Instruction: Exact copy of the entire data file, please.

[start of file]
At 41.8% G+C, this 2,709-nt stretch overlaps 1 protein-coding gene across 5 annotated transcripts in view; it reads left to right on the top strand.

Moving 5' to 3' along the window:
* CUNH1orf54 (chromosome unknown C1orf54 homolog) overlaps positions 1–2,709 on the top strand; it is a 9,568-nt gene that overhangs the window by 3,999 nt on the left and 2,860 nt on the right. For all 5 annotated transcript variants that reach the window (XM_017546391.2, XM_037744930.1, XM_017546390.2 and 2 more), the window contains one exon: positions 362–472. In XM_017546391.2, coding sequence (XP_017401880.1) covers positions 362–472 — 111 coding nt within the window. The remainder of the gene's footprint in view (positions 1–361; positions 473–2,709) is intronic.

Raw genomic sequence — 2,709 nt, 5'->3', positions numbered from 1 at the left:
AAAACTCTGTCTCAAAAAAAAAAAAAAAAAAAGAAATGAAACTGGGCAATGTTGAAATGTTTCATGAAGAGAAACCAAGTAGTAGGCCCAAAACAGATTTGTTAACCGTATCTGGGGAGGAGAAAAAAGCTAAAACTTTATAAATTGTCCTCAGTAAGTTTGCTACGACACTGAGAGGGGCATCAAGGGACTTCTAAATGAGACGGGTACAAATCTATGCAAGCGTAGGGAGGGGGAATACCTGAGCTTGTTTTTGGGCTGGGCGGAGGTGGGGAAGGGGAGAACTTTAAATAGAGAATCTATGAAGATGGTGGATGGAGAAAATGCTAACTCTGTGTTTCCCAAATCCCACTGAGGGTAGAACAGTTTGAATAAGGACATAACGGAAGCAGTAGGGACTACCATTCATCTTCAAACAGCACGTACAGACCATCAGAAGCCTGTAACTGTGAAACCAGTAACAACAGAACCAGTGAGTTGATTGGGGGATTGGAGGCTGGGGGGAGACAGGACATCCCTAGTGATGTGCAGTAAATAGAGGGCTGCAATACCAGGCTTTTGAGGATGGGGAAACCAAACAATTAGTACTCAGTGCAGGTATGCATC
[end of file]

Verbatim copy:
At 41.8% G+C, this 2,709-nt stretch overlaps 1 protein-coding gene across 5 annotated transcripts in view; it reads left to right on the top strand.

Moving 5' to 3' along the window:
* CUNH1orf54 (chromosome unknown C1orf54 homolog) overlaps positions 1–2,709 on the top strand; it is a 9,568-nt gene that overhangs the window by 3,999 nt on the left and 2,860 nt on the right. For all 5 annotated transcript variants that reach the window (XM_017546391.2, XM_037744930.1, XM_017546390.2 and 2 more), the window contains one exon: positions 362–472. In XM_017546391.2, coding sequence (XP_017401880.1) covers positions 362–472 — 111 coding nt within the window. The remainder of the gene's footprint in view (positions 1–361; positions 473–2,709) is intronic.

Raw genomic sequence — 2,709 nt, 5'->3', positions numbered from 1 at the left:
AAAACTCTGTCTCAAAAAAAAAAAAAAAAAAAGAAATGAAACTGGGCAATGTTGAAATGTTTCATGAAGAGAAACCAAGTAGTAGGCCCAAAACAGATTTGTTAACCGTATCTGGGGAGGAGAAAAAAGCTAAAACTTTATAAATTGTCCTCAGTAAGTTTGCTACGACACTGAGAGGGGCATCAAGGGACTTCTAAATGAGACGGGTACAAATCTATGCAAGCGTAGGGAGGGGGAATACCTGAGCTTGTTTTTGGGCTGGGCGGAGGTGGGGAAGGGGAGAACTTTAAATAGAGAATCTATGAAGATGGTGGATGGAGAAAATGCTAACTCTGTGTTTCCCAAATCCCACTGAGGGTAGAACAGTTTGAATAAGGACATAACGGAAGCAGTAGGGACTACCATTCATCTTCAAACAGCACGTACAGACCATCAGAAGCCTGTAACTGTGAAACCAGTAACAACAGAACCAGTGAGTTGATTGGGGGATTGGAGGCTGGGGGGAGACAGGACATCCCTAGTGATGTGCAGTAAATAGAGGGCTGCAATACCAGGCTTTTGAGGATGGGGAAACCAAACAATTAGTACTCAGTGCAGGTATGCATC